Why Do Mealtimes Have to be so Difficult?

Photo by Providence Doucet. From: http://www.unsplash.com

Lately mealtimes have become a struggle at our house.  Abby used to be a fantastic eater but now I don’t know what happened.  She seems determined to see how much food she can get away with not eating.  Unless the meal is scrambled eggs and sausage or pancakes with syrup she is not guaranteed to eat a thing.  Now I love pancakes, eggs, and sausage,  but I can’t eat it every day to make sure that my kid eats as much as she should.

At breakfast she will willingly eat one or two bites of yogurt or Honey Nut Cheerios (thanks, Grandma, for getting her hooked on Honey Nut Cheerios instead of regular) and then not have any interest in finishing her meal.  

Abby will take a bite of a food that she previously loved and then promptly spit them out.  Foods get pushed around her high chair tray or thrown on the floor.  No matter what she is given to eat she will repeat, “Cheesth!  Need cheesth!” asking for cheese. Last night I gave her some ketchup thinking that if she were to dip her meat in the ketchup she would eat more.  Wrong. She just wanted to eat ketchup using her fingers after that.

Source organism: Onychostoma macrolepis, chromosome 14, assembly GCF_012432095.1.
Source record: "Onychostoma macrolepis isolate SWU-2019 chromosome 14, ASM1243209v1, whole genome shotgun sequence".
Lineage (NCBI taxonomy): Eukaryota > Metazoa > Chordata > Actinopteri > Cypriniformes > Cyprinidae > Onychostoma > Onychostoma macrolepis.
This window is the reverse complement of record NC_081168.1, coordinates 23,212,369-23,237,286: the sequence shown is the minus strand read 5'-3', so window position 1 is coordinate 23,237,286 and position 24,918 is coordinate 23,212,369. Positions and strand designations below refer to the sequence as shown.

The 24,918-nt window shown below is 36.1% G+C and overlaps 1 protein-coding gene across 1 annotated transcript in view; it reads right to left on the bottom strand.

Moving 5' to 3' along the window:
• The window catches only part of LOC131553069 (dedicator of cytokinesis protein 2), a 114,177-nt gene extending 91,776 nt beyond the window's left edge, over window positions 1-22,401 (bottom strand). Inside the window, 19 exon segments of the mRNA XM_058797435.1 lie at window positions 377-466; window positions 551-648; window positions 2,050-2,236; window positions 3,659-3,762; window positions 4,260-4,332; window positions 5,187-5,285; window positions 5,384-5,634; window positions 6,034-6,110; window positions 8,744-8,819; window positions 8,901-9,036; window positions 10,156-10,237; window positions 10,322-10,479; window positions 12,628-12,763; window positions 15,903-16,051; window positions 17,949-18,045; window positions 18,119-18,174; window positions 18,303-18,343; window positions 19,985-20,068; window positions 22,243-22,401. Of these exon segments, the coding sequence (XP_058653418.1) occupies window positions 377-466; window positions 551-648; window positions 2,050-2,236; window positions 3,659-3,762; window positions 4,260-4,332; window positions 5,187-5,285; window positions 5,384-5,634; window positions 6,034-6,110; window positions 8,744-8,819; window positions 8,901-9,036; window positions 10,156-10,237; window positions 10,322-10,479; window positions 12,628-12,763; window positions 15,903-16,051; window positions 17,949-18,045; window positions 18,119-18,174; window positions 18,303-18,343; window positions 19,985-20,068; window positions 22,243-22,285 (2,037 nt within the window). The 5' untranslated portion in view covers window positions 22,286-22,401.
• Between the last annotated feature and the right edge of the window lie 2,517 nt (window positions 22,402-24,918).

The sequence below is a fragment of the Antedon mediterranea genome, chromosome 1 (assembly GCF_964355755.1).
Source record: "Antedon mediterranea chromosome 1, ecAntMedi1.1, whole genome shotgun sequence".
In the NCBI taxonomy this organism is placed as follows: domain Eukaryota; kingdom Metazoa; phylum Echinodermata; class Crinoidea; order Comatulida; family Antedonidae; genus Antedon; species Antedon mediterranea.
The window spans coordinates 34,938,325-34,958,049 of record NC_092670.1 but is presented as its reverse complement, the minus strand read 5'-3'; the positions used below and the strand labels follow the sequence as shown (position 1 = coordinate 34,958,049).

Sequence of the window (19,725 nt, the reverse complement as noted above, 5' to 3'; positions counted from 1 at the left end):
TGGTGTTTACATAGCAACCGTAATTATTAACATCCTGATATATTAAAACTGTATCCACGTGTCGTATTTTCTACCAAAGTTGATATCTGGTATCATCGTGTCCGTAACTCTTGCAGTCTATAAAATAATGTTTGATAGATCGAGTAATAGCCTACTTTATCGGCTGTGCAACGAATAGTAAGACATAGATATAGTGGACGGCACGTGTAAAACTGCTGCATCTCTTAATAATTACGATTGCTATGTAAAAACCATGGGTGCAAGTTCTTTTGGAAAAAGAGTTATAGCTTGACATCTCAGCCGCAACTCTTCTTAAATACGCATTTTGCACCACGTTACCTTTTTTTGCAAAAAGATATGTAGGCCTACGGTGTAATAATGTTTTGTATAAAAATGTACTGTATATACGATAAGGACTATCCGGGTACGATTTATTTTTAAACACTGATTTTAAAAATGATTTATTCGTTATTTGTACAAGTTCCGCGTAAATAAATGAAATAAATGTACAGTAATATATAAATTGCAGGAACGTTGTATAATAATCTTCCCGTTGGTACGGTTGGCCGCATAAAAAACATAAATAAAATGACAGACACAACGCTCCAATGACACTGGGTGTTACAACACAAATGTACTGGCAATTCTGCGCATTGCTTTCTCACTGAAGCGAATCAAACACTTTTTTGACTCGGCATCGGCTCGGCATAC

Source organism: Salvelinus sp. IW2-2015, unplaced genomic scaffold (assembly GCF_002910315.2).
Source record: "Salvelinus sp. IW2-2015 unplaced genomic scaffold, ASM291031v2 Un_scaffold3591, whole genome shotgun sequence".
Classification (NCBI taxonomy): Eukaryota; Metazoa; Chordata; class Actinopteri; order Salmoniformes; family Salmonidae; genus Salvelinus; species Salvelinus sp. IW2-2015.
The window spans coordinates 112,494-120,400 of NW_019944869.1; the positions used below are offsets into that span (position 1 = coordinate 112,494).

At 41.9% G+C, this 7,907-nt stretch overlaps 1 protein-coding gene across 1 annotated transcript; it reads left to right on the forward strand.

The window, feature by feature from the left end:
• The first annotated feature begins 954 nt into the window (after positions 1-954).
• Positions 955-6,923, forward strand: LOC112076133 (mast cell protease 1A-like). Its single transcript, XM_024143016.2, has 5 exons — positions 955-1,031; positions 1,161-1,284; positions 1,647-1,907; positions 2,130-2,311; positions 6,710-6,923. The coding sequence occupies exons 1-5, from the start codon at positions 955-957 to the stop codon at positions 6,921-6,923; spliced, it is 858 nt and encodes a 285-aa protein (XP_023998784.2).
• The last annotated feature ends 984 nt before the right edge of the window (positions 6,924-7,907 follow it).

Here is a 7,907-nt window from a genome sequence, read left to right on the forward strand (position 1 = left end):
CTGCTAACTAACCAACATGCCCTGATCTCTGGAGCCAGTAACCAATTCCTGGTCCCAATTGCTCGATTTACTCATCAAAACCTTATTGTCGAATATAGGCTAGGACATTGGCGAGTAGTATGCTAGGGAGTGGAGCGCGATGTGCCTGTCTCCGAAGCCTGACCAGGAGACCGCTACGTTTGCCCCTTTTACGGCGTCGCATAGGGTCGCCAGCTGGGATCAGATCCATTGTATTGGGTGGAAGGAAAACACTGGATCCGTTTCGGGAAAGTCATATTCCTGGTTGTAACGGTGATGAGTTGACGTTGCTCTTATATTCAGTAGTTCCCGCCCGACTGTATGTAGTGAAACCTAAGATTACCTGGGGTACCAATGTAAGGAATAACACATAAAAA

All hours of the day and night she will ask for a banana, “Nana!”  This happens she sees a banana on the kitchen counter or sees a banana in a book or on TV.  I usually give her one, figuring that since she barely ate anything else at least she’s eating a banana.  At first she would eat almost the whole banana but now she will just take a couple bites and be done, which is frustrating.  I end up finishing a bunch of bananas these days.

At first she would eat more if I allowed her to use the spoon or fork to feed herself.  I think it worked mainly because she was the one controlling the silverware, I wasn’t the one spooning it to her.  Now that it is no longer a challenge and she has figured out how to use the silverware skillfully, this is no longer anything she cares about.  

I’ve tried to expose her to all kinds of foods.  I don’t expect her to like or want to eat everything, but the list of foods she will willingly eat seems to be dwindling.  

Have your kids gone through a picky phase?  Was it just a phase?  How did you get through it?  I would love to hear from you!

The Beginning of the End

Photo by Sunset Girl. From http://www.unsplash.com 

The first request out of Abby’s mouth when she wakes in the morning is for milk.  She refuses a cup of cow’s milk and wants to be breastfed.  We have a routine when arriving home after I leave work and pick her up from daycare: before we even get the garage door shut she clamors, insists, nay- demands milk.  Not just any milk, mind you, but breast milk.  If her coat takes too long to unbutton, if I feel like taking off my shoes, or if there are any sort of distractions that postpone her getting milk she will hunt me down and find me, dragging the Boppy pillow along the way.